The purpose of this study was to examine the ability of a video-based, computer-interfaced motion analysis system to provide reliable data. Ten subjects with no significant orthopedic or neurological dysfunction and ranging in age from 22 to 45 years (X̄=29.6, SD=7.8) were tested. Retroreflective markers were placed on the posterior shank and foot of each subject. Footswitches were attached to the plantar forefoot and rear foot. A video camera was placed behind the subject, and video data were collected while the subject walked on a treadmill. One representative gait cycle for each subject was selected and processed 10 times with a video processor and analysis software. Three intraclass correlation coefficients (ICCs) were calculated for variables generated by the analysis software, one for two individual measures and one each for the mean of three and five repeated measures. Except for temporal variables, processing data introduced additional variability into the measurement process, particularly for angular velocity data. Measurement of all variables was highly reliable (ICC values≥.95) when based on the mean of at least three repeated measures. Although a single measure of temporal and angular position variables may be considered reliable, we recommend using a mean of three trials for angular velocity variables. Additional research is needed to determine tester and subject variability and validity of the measures.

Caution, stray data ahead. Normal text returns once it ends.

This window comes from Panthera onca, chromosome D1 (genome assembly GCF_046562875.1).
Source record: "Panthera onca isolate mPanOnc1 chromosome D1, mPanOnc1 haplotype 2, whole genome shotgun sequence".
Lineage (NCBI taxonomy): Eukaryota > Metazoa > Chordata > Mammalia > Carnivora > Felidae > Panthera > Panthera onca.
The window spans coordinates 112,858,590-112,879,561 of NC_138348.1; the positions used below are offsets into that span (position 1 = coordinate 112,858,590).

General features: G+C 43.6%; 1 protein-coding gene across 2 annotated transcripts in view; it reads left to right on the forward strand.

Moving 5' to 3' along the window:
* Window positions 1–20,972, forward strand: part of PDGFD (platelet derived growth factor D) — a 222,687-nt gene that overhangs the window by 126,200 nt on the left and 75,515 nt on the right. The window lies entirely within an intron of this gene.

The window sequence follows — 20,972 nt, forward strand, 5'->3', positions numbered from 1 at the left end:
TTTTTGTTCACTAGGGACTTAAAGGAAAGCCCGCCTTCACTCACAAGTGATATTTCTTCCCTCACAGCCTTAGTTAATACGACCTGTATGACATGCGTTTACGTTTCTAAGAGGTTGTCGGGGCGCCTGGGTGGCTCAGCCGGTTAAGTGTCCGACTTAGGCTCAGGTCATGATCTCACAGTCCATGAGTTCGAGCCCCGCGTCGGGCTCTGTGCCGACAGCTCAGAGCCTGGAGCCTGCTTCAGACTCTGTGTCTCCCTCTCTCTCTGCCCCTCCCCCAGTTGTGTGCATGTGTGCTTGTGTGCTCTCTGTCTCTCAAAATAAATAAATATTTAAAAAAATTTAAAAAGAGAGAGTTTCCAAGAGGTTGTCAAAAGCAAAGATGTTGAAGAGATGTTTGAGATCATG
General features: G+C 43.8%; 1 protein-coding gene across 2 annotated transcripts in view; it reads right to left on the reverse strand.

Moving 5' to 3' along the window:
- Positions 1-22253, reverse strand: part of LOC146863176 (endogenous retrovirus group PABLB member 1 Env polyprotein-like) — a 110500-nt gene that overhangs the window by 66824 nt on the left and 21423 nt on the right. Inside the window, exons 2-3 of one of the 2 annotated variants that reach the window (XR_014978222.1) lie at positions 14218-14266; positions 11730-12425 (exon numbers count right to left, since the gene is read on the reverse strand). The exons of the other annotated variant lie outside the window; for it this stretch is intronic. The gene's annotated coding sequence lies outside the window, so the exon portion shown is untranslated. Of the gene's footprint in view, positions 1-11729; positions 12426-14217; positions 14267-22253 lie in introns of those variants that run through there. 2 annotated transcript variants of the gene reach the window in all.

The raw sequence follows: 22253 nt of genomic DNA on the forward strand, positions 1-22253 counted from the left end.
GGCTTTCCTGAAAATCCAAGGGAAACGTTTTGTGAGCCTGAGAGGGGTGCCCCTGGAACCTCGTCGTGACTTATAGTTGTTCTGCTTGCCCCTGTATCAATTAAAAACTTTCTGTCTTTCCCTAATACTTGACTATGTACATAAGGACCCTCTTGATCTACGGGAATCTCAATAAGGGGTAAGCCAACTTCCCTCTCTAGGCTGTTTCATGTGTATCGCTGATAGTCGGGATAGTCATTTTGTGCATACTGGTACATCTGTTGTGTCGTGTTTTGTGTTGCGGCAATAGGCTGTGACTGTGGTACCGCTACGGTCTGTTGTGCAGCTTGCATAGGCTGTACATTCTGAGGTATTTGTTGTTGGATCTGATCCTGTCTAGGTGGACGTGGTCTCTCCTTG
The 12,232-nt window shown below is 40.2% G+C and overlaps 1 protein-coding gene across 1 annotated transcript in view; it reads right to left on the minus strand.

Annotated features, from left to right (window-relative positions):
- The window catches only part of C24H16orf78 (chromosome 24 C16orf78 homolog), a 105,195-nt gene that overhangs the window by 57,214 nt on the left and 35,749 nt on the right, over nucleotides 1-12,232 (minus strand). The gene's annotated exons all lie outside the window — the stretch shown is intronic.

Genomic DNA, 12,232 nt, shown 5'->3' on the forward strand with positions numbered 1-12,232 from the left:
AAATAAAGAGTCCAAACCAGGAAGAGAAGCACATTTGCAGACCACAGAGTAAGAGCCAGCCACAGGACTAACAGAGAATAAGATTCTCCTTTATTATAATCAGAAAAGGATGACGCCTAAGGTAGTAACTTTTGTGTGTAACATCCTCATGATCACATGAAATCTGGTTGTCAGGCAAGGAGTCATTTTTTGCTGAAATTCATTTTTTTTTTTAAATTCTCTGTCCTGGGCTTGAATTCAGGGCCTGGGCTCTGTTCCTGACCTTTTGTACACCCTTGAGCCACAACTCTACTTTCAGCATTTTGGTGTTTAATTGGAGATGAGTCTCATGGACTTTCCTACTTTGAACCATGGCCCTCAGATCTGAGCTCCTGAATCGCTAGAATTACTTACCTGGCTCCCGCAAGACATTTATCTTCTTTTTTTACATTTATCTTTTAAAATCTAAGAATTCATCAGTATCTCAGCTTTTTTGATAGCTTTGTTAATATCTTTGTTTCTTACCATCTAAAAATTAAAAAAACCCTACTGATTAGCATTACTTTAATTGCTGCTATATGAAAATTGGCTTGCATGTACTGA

- Equipment, general
- Kinesiology/biomechanics, gait analysis